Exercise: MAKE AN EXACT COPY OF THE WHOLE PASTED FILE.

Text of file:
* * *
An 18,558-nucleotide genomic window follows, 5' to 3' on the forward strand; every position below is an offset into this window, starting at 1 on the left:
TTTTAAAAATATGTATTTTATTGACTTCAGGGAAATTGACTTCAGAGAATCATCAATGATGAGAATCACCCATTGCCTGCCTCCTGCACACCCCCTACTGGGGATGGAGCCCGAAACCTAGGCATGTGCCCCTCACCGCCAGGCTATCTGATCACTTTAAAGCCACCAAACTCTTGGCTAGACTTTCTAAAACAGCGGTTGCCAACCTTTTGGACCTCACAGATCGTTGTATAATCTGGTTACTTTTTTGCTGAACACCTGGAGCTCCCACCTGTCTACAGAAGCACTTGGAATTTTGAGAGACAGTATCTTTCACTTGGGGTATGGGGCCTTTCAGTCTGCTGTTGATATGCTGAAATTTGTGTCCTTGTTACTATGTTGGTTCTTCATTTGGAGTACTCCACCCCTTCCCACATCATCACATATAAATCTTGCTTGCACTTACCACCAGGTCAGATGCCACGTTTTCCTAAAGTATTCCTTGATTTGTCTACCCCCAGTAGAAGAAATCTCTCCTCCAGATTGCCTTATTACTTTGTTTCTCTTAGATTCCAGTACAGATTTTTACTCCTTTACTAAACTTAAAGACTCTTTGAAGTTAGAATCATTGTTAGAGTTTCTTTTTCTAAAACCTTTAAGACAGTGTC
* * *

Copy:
An 18,558-nucleotide genomic window follows, 5' to 3' on the forward strand; every position below is an offset into this window, starting at 1 on the left:
TTTTAAAAATATGTATTTTATTGACTTCAGGGAAATTGACTTCAGAGAATCATCAATGATGAGAATCACCCATTGCCTGCCTCCTGCACACCCCCTACTGGGGATGGAGCCCGAAACCTAGGCATGTGCCCCTCACCGCCAGGCTATCTGATCACTTTAAAGCCACCAAACTCTTGGCTAGACTTTCTAAAACAGCGGTTGCCAACCTTTTGGACCTCACAGATCGTTGTATAATCTGGTTACTTTTTTGCTGAACACCTGGAGCTCCCACCTGTCTACAGAAGCACTTGGAATTTTGAGAGACAGTATCTTTCACTTGGGGTATGGGGCCTTTCAGTCTGCTGTTGATATGCTGAAATTTGTGTCCTTGTTACTATGTTGGTTCTTCATTTGGAGTACTCCACCCCTTCCCACATCATCACATATAAATCTTGCTTGCACTTACCACCAGGTCAGATGCCACGTTTTCCTAAAGTATTCCTTGATTTGTCTACCCCCAGTAGAAGAAATCTCTCCTCCAGATTGCCTTATTACTTTGTTTCTCTTAGATTCCAGTACAGATTTTTACTCCTTTACTAAACTTAAAGACTCTTTGAAGTTAGAATCATTGTTAGAGTTTCTTTTTCTAAAACCTTTAAGACAGTGTC